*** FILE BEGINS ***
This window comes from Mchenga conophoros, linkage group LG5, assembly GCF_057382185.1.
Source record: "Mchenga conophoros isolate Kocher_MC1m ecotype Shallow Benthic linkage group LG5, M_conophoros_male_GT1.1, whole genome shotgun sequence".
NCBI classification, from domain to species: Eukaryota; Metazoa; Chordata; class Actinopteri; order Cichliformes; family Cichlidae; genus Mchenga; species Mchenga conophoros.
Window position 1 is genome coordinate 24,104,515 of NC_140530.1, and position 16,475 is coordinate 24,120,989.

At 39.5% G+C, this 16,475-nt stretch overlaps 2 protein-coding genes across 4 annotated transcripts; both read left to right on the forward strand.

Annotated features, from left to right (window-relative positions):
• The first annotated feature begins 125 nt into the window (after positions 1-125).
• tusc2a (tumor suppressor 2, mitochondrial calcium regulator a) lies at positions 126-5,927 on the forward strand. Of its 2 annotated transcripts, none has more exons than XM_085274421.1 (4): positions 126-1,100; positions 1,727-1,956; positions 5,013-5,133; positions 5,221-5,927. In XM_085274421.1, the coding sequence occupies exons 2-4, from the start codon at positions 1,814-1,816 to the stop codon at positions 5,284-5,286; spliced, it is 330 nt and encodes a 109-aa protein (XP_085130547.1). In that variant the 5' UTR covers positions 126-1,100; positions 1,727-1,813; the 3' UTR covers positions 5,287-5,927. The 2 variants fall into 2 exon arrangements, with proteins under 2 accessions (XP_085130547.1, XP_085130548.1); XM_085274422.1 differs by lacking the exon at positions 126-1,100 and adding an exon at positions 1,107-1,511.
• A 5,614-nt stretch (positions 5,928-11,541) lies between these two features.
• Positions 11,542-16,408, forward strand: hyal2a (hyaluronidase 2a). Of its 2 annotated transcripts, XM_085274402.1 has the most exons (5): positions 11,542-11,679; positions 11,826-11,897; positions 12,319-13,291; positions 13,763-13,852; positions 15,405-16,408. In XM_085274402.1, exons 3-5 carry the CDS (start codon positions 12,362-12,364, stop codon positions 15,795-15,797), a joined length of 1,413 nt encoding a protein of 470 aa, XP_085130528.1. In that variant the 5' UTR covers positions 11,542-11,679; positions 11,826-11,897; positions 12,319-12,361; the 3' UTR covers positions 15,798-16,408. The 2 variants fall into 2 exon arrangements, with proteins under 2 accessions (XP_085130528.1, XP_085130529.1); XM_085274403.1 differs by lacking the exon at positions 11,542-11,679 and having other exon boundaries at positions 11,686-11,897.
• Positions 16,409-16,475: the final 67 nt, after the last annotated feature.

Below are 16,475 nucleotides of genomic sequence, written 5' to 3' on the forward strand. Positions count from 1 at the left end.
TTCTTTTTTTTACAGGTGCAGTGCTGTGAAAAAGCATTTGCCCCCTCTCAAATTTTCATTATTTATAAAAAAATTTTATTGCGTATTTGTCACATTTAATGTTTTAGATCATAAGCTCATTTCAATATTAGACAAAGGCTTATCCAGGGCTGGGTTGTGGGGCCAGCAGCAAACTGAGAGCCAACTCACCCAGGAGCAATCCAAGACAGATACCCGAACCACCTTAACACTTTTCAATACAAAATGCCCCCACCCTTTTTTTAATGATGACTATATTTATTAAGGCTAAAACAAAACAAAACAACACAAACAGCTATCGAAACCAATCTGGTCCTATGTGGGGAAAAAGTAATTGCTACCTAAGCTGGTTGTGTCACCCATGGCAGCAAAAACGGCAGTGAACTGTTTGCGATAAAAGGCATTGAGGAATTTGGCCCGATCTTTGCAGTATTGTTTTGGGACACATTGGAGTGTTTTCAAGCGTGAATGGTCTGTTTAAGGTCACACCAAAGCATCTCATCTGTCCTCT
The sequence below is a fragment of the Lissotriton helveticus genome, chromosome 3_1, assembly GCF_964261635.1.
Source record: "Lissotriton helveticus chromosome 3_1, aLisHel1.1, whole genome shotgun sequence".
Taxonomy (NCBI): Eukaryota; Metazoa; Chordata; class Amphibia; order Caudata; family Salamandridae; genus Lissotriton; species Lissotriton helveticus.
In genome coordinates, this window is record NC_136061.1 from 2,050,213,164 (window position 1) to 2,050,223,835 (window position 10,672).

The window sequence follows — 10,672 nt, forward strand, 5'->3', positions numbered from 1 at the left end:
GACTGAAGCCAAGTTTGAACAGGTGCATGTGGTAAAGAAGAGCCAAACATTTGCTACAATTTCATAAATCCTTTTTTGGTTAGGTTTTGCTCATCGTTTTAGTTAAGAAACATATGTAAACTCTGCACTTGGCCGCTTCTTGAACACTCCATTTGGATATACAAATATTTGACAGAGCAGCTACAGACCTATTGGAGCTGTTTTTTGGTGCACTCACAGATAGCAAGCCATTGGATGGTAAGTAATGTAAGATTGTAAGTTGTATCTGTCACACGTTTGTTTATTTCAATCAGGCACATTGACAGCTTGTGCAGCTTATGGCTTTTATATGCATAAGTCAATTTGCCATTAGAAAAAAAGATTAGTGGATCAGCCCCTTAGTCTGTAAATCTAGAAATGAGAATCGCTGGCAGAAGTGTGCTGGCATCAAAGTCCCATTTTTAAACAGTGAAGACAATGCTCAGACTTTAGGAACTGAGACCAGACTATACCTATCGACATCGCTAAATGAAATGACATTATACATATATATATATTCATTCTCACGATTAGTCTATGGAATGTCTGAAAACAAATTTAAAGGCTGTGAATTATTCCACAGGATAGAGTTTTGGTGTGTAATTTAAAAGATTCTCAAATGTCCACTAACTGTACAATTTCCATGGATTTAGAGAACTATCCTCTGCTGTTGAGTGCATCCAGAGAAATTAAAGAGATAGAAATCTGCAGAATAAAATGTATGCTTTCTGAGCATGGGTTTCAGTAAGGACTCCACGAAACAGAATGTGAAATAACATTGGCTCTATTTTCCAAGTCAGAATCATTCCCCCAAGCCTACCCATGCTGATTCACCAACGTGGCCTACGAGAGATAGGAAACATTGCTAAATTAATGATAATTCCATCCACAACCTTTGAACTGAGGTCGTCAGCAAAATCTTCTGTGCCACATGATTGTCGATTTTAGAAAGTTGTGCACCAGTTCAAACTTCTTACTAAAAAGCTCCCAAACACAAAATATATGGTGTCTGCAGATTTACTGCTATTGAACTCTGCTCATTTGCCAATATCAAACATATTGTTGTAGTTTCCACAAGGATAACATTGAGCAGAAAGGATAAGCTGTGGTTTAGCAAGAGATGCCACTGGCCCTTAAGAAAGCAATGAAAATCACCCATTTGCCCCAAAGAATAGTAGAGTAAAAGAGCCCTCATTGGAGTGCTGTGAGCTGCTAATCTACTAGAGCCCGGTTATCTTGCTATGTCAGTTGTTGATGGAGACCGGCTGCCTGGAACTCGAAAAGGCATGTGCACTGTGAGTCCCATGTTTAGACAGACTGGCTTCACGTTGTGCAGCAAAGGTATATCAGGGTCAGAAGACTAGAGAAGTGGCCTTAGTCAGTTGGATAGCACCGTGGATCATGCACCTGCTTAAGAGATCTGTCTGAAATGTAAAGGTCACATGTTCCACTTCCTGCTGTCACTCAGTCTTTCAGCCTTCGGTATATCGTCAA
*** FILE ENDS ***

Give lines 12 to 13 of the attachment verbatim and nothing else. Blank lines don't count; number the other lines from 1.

Below are 16,475 nucleotides of genomic sequence, written 5' to 3' on the forward strand. Positions count from 1 at the left end.
TTCTTTTTTTTACAGGTGCAGTGCTGTGAAAAAGCATTTGCCCCCTCTCAAATTTTCATTATTTATAAAAAAATTTTATTGCGTATTTGTCACATTTAATGTTTTAGATCATAAGCTCATTTCAATATTAGACAAAGGCTTATCCAGGGCTGGGTTGTGGGGCCAGCAGCAAACTGAGAGCCAACTCACCCAGGAGCAATCCAAGACAGATACCCGAACCACCTTAACACTTTTCAATACAAAATGCCCCCACCCTTTTTTTAATGATGACTATATTTATTAAGGCTAAAACAAAACAAAACAACACAAACAGCTATCGAAACCAATCTGGTCCTATGTGGGGAAAAAGTAATTGCTACCTAAGCTGGTTGTGTCACCCATGGCAGCAAAAACGGCAGTGAACTGTTTGCGATAAAAGGCATTGAGGAATTTGGCCCGATCTTTGCAGTATTGTTTTGGGACACATTGGAGTGTTTTCAAGCGTGAATGGTCTGTTTAAGGTCACACCAAAGCATCTCATCTGTCCTCT